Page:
Great Danes are not natural swimmers, but this can be easily explained by a brief examination of the breed’s history. Great Danes, also known as German Mastiffs, were originally bred to chase and hold boar on royal hunts through the forests of Germany. Their noble owners would release them onto the scent trail of a boar, and the Great Dane would hold down the animal until the humans arrived and finished off the kill. In this scenario, two of the core traits that the Great Dane is known and beloved for today are visible: its mighty strength and loyal disposition. However, there is a distinct lack of affinity for water in their heritage.
Great Danes are known for being strong and loyal, but they were not bred to swim well.
Tracing the history of a breed is useful because it provides information on its modern-day competencies and predispositions. In this case, Great Danes clearly have no predisposition towards water, however, their build is generally appropriate for swimming, and they can be easily trained to both enjoy water and to swim. This is especially true if they are introduced to water as puppies.
Dog breeds that have a natural predisposition for water are those that have historically been used in capacities involving water. For example, Retriever-types such as the Labrador and Chesapeake adore water, having been bred to charge into ponds and lakes to retrieve felled waterfowl. Other examples include the Newfoundland, Standard Poodle, and water spaniels.
A natural enjoyment of water in these breeds is also supplemented by a physical structure that supports swimming. Unlike Great Danes, which have only a single coat, dogs bred for the water typically have a double coat. A double coat means more shedding in a domestic setting, but in the context of a working or sporting animal, a double coat provides increased insulation and water resistance.
Water dogs also tend to be stocky and strong, with long snouts, webbed feet, and a strong tail that works as a rudder in the water to steady the paddling pooch. While some Great Danes have webbed feet, it’s more of a fun accident when the trait occurs, and their tails are more like whips than rudders. However, Great Danes do have long snouts, strong upper bodies, and long legs for paddling, so their physical makeup makes them strong candidates for learning to swim.
Unlike Great Danes, some breeds cannot swim at all. Breeds that should be carefully monitored around water and prevented from engaging in swimming activity include dogs that tire easily due to the structure of their breathing organs, dogs with short necks and short snouts, and dogs that are not designed to handle cold water conditions. Chief among the breeds that should be prevented from swimming include Pugs, Dachshunds, Basset Hounds, Bulldogs, and Boxers.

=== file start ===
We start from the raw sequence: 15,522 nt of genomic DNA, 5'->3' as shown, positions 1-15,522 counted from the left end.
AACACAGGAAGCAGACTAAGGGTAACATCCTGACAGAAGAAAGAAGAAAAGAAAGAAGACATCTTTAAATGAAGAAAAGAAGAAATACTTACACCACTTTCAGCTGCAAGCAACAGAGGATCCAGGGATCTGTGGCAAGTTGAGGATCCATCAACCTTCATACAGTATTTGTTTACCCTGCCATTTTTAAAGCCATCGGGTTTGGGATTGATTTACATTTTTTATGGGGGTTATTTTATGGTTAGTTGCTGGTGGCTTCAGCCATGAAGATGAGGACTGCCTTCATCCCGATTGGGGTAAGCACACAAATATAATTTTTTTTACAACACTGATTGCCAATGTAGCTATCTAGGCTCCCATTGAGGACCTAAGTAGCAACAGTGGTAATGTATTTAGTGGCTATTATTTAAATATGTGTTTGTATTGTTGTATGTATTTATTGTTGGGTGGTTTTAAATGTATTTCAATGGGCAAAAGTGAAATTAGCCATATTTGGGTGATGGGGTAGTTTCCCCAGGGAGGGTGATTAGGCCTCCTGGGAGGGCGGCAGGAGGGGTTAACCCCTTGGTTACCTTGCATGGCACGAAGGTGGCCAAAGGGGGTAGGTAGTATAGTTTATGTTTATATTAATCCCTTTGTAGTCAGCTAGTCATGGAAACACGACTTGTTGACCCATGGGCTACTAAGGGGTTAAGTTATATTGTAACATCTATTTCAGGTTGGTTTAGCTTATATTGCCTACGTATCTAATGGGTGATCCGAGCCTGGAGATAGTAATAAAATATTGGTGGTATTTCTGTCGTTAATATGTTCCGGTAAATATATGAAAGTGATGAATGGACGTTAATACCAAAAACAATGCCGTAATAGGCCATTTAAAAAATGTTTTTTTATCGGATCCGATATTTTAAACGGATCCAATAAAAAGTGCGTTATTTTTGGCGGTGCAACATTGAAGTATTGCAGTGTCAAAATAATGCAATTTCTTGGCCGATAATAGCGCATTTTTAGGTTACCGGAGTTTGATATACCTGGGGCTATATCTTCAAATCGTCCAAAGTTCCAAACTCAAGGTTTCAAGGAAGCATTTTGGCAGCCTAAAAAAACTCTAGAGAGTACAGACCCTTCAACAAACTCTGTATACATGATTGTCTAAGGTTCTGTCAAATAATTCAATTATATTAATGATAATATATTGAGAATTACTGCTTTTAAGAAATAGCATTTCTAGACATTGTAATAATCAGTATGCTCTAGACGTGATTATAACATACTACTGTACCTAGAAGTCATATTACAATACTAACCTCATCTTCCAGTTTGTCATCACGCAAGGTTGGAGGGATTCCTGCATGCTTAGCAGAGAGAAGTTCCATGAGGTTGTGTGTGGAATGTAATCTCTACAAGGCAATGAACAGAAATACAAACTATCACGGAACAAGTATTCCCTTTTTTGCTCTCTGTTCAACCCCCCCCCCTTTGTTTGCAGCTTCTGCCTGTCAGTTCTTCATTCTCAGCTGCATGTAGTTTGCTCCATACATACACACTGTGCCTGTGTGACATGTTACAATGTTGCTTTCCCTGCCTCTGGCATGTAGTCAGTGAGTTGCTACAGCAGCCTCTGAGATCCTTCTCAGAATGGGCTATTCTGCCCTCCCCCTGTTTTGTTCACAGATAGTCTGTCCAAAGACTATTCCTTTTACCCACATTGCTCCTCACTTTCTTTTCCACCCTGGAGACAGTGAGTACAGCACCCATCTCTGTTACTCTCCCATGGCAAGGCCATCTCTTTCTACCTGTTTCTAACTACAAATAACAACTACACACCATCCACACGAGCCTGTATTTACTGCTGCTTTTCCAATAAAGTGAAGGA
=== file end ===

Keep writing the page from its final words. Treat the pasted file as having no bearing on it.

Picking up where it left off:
Training a Great Dane to enjoy the water
If you’ve welcomed a Great Dane puppy into your home, you can begin introducing it to water as soon as there is occasion to do so. For example, on a hot summer day, you might consider gently spraying your pup with the garden hose, or setting up a kiddie pool for them to splash around in. This will create a low-pressure situation with a high likelihood of fun, that will in turn encourage your Great Dane puppy’s natural sense of adventure and curiosity.
Once your pup is fully vaccinated, you can take them to dog parks and introduce them to any small bodies of water that may be there, such as lakes, ponds, or streams. Taking your Great Dane puppy to dog parks has the added benefit of increasing socialization skills. This is because dog parks draw people and dogs of all dispositions, sizes, and ages. For Great Danes, who have a high need of regular and thorough stimulation, going to a dog park gives them a highly appropriate mental exercise, in addition to the physical exercise that naturally occurs during such an outing.
When introducing a Great Dane puppy to a body of water, it’s important to treat the event as you would if you were introducing a human child to water. You should begin in the shallows, and let the puppy enter the water on its own terms, without dragging it. You might begin by entering the water yourself and encouraging your puppy to follow you, or by tossing a favorite toy where the puppy will have to get wet to retrieve it. In any case, introducing your puppy to water or working on building their confidence is not the time to be dressed in clothes that can’t get wet- your puppy will be looking to you for reassurance and leadership, so be prepared to get a little wet yourself!
These early experiences are crucial because they are forming the foundation of what feelings your Great Dane associates with water. So, making the experience fun and safe is of paramount importance.
Once your puppy is ready to begin swimming, you can lead them into slightly deeper water, using your voice to encourage them. Great Danes will naturally do the infamous “doggie paddle” once they can no longer touch the bottom of a lake, and you will also probably notice a change in their breathing as they begin to swim.